Fool contributor Tim Beyers is a member of the Motley Fool Rule Breakers stock-picking team. He owned shares of Google at the time of publication. Check out Tim's portfolio holdings and Foolish writings, or connect with him on Twitter as @milehighfool. You can also get his insights delivered directly to your RSS reader.

The Motley Fool owns shares of Yahoo! and Google. Motley Fool newsletter services have recommended buying shares of Netflix, Google, and Yahoo!. Motley Fool newsletter services have recommended buying puts in Netflix. Try any of our Foolish newsletter services free for 30 days. We Fools may not all hold the same opinions, but we all believe that considering a diverse range of insights makes us better investors. The Motley Fool has a disclosure policy.

Read/Post Comments (13) | Recommend This Article (74)

Comments from our Foolish Readers

Help us keep this a respectfully Foolish area! This is a place for our readers to discuss, debate, and learn more about the Foolish investing topic you read about above. Help us keep it clean and safe. If you believe a comment is abusive or otherwise violates our Fool's Rules, please report it via the Report this Comment Report this Comment icon found on every comment.

  • Report this Comment On June 24, 2011, at 8:43 PM, Charbroil121 wrote:

    Obviously, it makes sense for investors to take macroeconomic and societal trends into consideration in making their decisions, but I question the idea that value investing automatically implies low returns. What about Warren Buffett's statement that he could make 50% yearly returns investing in undervalued micro-caps or Benjamin Graham's argument that any ordinary person could make 20% a year investing in net-nets (

    Even discounting those extreme examples, there have been plenty of stockpickers who've made 15-20% annually buying undervalued companies which nevertheless aren't microcaps. After all, the studies show that low P/B companies as a group outperform growth companies over longer periods of time.

  • Report this Comment On June 24, 2011, at 9:19 PM, TMFMileHigh wrote:


    Nor do I don't question the historical data that demonstrates the extraordinary success of a value strategy.

    What I'm suggesting is that investors also consider the historical record of high-growth investing. 20-year venture capital returns exceed 25% annualized. David Gardner's 10-year real money Rule Breaker port return was above 20%.

    FWIW and Foolish best,

    Tim (TMFMileHigh and @milehighfool on Twitter)

  • Report this Comment On June 25, 2011, at 4:11 AM, YiLan wrote:

    "Nor do I don't"? What?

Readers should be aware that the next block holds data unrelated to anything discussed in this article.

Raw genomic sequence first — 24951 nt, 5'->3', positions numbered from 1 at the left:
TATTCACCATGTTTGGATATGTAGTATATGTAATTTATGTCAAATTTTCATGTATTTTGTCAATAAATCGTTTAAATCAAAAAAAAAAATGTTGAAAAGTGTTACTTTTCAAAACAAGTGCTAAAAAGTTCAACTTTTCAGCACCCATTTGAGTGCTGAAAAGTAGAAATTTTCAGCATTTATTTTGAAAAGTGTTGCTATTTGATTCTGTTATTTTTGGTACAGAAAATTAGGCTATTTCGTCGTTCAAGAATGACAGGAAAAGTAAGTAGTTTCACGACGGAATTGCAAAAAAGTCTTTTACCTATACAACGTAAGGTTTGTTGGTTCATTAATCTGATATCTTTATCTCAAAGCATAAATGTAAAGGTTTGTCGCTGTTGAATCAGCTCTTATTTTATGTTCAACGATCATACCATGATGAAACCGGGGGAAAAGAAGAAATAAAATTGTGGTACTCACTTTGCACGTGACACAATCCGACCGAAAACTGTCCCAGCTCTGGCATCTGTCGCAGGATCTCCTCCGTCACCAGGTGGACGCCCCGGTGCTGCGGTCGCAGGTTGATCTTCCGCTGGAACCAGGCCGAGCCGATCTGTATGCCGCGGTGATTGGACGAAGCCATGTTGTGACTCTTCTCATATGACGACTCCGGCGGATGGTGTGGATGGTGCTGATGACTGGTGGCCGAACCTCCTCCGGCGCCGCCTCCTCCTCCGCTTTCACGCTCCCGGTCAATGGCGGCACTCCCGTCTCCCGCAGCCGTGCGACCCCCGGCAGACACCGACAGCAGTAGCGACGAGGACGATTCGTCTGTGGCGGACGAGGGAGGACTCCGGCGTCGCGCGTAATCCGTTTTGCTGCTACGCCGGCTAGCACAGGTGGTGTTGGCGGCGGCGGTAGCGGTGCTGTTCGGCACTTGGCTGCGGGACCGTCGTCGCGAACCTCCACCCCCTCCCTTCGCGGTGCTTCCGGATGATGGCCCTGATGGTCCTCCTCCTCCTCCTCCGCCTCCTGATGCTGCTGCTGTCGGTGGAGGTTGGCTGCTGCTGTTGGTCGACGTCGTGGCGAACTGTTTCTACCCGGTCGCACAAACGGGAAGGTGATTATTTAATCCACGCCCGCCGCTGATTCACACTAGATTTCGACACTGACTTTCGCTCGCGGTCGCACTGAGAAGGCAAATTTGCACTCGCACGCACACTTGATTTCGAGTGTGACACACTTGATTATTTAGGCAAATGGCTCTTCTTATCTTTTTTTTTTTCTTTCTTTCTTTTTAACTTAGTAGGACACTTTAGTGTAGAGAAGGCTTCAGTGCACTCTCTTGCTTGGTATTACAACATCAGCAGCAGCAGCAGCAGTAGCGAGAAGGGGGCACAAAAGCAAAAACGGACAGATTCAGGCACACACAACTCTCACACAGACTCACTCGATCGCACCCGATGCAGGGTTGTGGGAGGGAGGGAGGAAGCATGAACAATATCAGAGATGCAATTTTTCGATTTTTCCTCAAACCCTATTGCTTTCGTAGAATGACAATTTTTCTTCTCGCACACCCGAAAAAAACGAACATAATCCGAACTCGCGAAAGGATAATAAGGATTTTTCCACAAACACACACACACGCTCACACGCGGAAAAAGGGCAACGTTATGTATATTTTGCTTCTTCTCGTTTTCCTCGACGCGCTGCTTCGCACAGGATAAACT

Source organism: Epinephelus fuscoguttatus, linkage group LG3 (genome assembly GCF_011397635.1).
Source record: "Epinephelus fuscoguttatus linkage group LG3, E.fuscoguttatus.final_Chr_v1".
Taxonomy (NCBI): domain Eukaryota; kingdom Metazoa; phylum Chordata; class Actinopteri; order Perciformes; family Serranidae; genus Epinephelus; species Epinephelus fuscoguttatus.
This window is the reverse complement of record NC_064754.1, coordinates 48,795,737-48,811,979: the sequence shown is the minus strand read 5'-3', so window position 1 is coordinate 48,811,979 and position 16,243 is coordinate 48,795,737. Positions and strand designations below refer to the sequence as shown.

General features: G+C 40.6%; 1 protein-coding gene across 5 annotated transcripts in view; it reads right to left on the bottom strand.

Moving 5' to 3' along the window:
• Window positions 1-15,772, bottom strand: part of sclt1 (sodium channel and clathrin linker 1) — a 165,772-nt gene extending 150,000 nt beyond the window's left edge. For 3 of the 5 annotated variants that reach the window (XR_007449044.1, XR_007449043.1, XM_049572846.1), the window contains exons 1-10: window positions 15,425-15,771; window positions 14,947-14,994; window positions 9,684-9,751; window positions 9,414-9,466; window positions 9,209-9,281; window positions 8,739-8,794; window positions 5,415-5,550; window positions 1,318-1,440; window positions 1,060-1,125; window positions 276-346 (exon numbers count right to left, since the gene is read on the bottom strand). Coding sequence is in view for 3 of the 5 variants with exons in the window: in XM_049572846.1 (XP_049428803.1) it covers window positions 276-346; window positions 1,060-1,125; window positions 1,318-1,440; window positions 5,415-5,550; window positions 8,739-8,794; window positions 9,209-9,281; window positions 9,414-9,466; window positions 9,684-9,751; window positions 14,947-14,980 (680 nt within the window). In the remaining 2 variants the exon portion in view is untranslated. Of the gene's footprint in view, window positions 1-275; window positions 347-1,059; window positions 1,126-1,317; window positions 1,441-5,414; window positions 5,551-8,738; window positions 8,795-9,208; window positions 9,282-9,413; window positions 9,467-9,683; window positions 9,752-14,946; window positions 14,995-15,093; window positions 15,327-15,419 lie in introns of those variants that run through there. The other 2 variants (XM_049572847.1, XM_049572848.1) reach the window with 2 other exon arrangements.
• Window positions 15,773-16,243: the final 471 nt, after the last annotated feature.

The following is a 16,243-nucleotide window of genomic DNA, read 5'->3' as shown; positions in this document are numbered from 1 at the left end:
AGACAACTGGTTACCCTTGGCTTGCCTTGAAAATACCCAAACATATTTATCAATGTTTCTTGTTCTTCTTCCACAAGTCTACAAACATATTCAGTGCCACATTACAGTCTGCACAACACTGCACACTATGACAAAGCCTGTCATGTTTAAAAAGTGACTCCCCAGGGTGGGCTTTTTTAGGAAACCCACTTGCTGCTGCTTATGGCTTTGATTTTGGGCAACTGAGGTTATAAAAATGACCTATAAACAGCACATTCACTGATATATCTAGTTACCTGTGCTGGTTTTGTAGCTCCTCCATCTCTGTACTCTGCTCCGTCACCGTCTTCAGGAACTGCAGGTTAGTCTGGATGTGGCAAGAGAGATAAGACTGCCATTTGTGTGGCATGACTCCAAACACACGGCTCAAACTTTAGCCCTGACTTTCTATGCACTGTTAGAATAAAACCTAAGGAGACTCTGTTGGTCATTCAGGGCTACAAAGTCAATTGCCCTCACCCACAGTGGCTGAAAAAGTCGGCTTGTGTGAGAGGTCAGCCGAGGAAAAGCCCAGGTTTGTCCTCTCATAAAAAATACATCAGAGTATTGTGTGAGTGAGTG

• Report this Comment On June 25, 2011, at 7:57 AM, TMFMileHigh wrote:


    >>"Nor do I don't"? What?

    Ugh, thanks for pointing that out. Seems my brain was moving too fast for my fingers. The phrasing should be: "Nor do I question ..."

    My apologies for the typo and Foolish best,

    Tim (TMFMileHigh and @milehighfool on Twitter)

  • Report this Comment On June 26, 2011, at 2:09 AM, hungrybrain wrote:

    Well, Bruce Berkowitz is loading up on C, BAC, MS and AIG big time and Buffett's on BK--so none of these are big buy Stock advisor picks from the fools?MA , V ? NO? Please explain why u disagree with Berkie a man who didn't buy ENR last year.

  • Report this Comment On June 27, 2011, at 1:47 PM, BaroqueNoMonet wrote:

    what i have learned from motley fool,if you want the numbers in your portfolio to be green not red do your own research,read everything you can on what ever you are investing in.not from one source,don't jump into anything before you do your homework.all this reading kinda sucks but losing money sucks more.

  • Report this Comment On June 27, 2011, at 2:13 PM, pastreet wrote:

    As a pilot, I can say that bio fuels will likely be an excellent investment over the long term. Jets will never become solar powered... they will always need jet fuel, and as the costs rise, the industry will be forced to adapt.


  • Report this Comment On July 01, 2011, at 3:43 AM, akeagle52 wrote:

    Take a look and research uuraf, Ucore Rare Metals. It looks like this company is in a excellent position to be a major supplier to the United States of heavy Rare Earth Elements in the next three to five years. sf

  • Report this Comment On July 01, 2011, at 7:30 PM, gratrent09 wrote:

    I'm a little concerned about the advice this site is giving. Upon reading the above article at the bottom of the article it said "And if you're in the mood for even more ideas click here for a copy of a new report that features five stocks the Fool has bet real money on. Produced by five of our top equity analysts the report is 100% free for the asking." On this same page under the heading Most Popular Articles the 3rd article is title "Time to Quit Big Tobacco Dividends."

    I read both articles and they are totally opposing views so what is their recommendation?

  • Report this Comment On July 01, 2011, at 8:05 PM, Seathrun1 wrote:

    This community of Fools is a Motley bunch, each with his or her own opinion. Sometimes it's helpful to see more than one point of view, then use our own brains to decide what's best for our own portfolios.

  • Report this Comment On July 02, 2011, at 8:07 PM, sydneysendai wrote:

    Investors appear to be overlooking the fact there were over 1000 orders for commercial aircraft placed at the recent Paris airshow. The average Boeing 737 seats approximately 130. If we assume this to be an average per aircraft (some were larger some were cargo) that"s 130,000 new seats required. BE Aerospace (BEAV) largest product, by volume, is aircraft seats. BEAV is doing quite well recently, but analysts never seem to realize this componenet of the business.

  • Report this Comment On July 04, 2011, at 5:14 PM, IkeDuke wrote:

    More than the article itself, i like reading people's opinions, guys keep up the good work! Thanks!

  • Report this Comment On August 05, 2013, at 1:55 PM, barbie15fletcher wrote:

    Timeshares need to be looked up as a purchase and not an investment. Regardless of how timeshares are presented, they don´t perform as well as a house or stock investment. If you look around the resale market for timeshares on websites like EBay, Redweek, or TUGBBS will find that you can buy a timeshare for far less money than what the first owner purchased it for. These are good articles on how to use timeshares properly: